Sunday, January 8, 2012

Inauguration of the Young Symphonic Orchestra Weimar Jerusalem

Although the orchestra has already performed some concerts in Germany and Israel, the official inauguration of the Young Symphonic Orchestra Jerusalem Weimar was December 27th 2011 at the Mary Nathaniel Golden Hall of Friendship, YMCA Jerusalem. In his dedication address of the Jerusalem YMCA On April 18th 1933, Field Marshal Edmund Lord Allenby referred to the building as “a place whose atmosphere is peace and religious jealousies can be forgotten, and international unity fostered and developed”. This was surely the right venue for the event.

The Young Symphonic Orchestra Jerusalem Weimar brings together young musicians from Israel and Germany – students from the Jerusalem Academy of Dance and Music and The Liszt School Weimar, as well as outstanding players from their respective high schools. All play together in one orchestra; they rehearse, perform concerts, discuss and celebrate together. The young orchestral members are learning to understand the past, at the same time experiencing human encounter and understanding through music. One mission of the YSOJW is to perform works of European Jewish composers, including those of composers who perished in the Holocaust. The orchestra’s first concert opened the Weimar Kunstfest (Weimar Arts Festival) in a program dedicated to the memory of victims who had perished in the Buchenwald Concentration Camp.

Professor Ilan Schul, President of the Jerusalem Academy of Music and Dance, spoke of the concert as a meaningful and historical occasion and mentioned Michael Miro, Director of The Voice of Israel (Israel Broadcasting Authority), Adv. Yair Green and Professor Michael Wolpe (JAMD) as some of the Israelis instrumental in the project. Professor Schul welcomed colleagues from Germany and Mrs. Christine Lieberknecht, Prime Minister of the Free State of Thuringia, whose determination was responsible for making this dream a reality.

Chargé D’Affaires of the German Embassy in Israel, Mr. Peter Prügel, referred to the cultural, historical and political meaning of the orchestra, claiming that the complex background of the project joined Weimar – a city associated with Goethe, Schiller, Bach, Liszt and Brahms, with Bauhaus art and with the Holocaust – and Jerusalem – a city of conflict, but also a symbol of hope and fraternity.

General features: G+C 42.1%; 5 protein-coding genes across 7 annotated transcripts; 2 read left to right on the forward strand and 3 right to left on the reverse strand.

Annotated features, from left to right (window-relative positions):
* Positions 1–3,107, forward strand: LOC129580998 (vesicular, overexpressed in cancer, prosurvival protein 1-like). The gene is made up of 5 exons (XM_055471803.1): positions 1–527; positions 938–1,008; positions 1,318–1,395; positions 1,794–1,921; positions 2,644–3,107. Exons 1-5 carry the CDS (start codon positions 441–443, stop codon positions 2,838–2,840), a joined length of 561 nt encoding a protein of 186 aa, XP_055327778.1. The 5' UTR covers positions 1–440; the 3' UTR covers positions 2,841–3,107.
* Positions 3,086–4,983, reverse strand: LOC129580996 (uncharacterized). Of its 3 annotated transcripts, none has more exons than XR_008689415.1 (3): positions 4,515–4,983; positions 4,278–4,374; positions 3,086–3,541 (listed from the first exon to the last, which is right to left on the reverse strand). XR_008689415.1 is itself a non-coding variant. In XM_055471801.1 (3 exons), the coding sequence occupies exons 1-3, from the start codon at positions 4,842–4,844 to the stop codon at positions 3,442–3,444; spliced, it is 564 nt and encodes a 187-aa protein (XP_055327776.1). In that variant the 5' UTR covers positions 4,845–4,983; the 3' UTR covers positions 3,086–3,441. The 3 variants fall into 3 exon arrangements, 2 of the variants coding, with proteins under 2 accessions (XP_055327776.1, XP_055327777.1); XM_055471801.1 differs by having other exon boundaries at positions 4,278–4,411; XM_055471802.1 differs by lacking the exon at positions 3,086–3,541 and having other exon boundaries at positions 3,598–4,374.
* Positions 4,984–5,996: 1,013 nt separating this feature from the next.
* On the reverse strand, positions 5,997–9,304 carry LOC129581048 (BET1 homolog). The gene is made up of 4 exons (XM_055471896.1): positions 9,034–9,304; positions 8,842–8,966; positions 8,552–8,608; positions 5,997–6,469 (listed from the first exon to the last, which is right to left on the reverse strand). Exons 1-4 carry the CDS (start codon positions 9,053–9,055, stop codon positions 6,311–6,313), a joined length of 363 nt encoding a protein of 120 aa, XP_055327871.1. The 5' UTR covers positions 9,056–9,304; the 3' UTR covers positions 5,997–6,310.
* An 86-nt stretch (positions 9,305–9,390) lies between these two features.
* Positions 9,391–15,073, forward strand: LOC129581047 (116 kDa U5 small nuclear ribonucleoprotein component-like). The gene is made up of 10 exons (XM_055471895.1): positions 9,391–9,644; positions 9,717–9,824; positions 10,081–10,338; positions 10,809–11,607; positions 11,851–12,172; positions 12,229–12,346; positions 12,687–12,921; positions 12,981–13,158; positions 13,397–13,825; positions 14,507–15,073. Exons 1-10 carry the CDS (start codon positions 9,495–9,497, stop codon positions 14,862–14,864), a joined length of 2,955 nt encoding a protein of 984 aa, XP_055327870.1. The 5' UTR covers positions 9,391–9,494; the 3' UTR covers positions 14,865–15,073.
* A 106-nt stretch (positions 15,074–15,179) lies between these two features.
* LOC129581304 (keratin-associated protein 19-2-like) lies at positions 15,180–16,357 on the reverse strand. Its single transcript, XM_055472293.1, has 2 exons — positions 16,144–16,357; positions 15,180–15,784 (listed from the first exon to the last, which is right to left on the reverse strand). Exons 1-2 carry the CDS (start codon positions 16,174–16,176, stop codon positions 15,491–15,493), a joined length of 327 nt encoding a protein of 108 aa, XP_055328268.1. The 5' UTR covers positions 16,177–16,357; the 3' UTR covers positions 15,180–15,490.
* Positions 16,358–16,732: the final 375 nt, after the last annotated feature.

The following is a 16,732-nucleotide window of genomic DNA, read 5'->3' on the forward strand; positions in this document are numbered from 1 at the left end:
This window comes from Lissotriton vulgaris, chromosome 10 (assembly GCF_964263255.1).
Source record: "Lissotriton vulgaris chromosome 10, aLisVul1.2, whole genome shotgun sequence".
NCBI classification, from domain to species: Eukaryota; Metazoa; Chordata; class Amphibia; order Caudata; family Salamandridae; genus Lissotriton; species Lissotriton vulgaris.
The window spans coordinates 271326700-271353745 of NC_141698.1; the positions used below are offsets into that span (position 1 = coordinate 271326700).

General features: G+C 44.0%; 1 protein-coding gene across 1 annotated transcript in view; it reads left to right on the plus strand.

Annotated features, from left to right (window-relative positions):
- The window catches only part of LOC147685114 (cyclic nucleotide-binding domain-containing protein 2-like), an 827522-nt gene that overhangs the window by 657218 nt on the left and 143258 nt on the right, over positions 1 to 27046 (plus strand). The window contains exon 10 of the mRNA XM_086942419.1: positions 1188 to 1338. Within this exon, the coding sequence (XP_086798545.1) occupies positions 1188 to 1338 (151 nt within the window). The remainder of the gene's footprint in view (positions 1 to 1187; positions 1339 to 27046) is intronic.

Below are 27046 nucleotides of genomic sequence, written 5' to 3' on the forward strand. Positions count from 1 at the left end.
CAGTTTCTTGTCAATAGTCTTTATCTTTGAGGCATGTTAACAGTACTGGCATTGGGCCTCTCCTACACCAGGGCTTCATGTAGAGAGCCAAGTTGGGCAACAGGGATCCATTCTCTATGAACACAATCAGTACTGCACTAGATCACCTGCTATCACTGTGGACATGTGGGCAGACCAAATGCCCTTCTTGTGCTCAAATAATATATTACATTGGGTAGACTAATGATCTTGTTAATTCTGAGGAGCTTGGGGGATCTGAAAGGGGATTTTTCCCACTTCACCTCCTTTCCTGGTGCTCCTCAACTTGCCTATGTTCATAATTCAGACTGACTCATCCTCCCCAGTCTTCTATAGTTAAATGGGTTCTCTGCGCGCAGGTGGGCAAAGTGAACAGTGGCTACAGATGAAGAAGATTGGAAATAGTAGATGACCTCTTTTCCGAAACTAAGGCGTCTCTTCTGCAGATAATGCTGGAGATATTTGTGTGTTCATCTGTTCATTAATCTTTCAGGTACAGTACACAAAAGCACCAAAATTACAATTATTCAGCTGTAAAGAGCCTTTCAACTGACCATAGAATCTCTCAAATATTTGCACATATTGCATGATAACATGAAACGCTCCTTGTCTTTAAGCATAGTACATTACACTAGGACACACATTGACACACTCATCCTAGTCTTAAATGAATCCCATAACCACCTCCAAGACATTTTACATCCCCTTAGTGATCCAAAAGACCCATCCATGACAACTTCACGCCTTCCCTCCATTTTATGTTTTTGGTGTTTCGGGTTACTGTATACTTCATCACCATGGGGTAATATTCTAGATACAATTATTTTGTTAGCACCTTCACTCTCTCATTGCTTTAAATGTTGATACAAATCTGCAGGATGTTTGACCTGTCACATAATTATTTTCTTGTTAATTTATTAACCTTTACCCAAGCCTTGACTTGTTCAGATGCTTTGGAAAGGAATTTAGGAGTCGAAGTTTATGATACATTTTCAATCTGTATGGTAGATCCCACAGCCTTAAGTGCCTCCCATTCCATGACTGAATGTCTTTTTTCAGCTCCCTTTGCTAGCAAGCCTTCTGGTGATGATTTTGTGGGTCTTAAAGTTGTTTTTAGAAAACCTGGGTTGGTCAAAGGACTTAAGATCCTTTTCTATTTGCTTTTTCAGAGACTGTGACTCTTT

The last speaker was Mrs. Christine Lieberknecht herself, who referred to the Nazi era as a time when a wild barbarian spirit was endeavoring to put an end to the spirit of science and culture, the latter led by such prominent Jewish artists as Arnold Schönberg, Viktor Ullmann, Max Reinhardt and Else Lasker Schüler. She emphasized that, even today, we must fight for mutual respect and that the YSOJW will symbolize the linking of people, adding that she is happy to see new horizons and grateful that the young players can exploit their own freedom for making music.

The first work on the program was Johannes Brahms’ (1833-1897) “Tragic” Overture in D minor opus 81. Composed in the summer of 1880, it does not appear to refer to any specific tragic event. Whether or not inspired by the composer’s interest in the tragedies of Sophocles and Shakespeare is not clear; the work probably represents a melancholic streak in the composer’s personality, Brahms preferring solemnity, majesty and drama to frivolity and joy. At its premiere, the work had received a cool reception and continues to be played less than other Brahms works. A concise and dramatic piece, making innovative use of sonata form, it is scored for a larger orchestra than any of the four symphonies, instrumentation including piccolo and tuba. Conductor Alexander Merzyn (b.1983, Germany, recently appointed chief conductor of the Harvestehuder Symphony Orchestra of Hamburg) gave a reading of the work that was both flexible, powerful and delicate, constituting a rich kaleidoscope of orchestra color.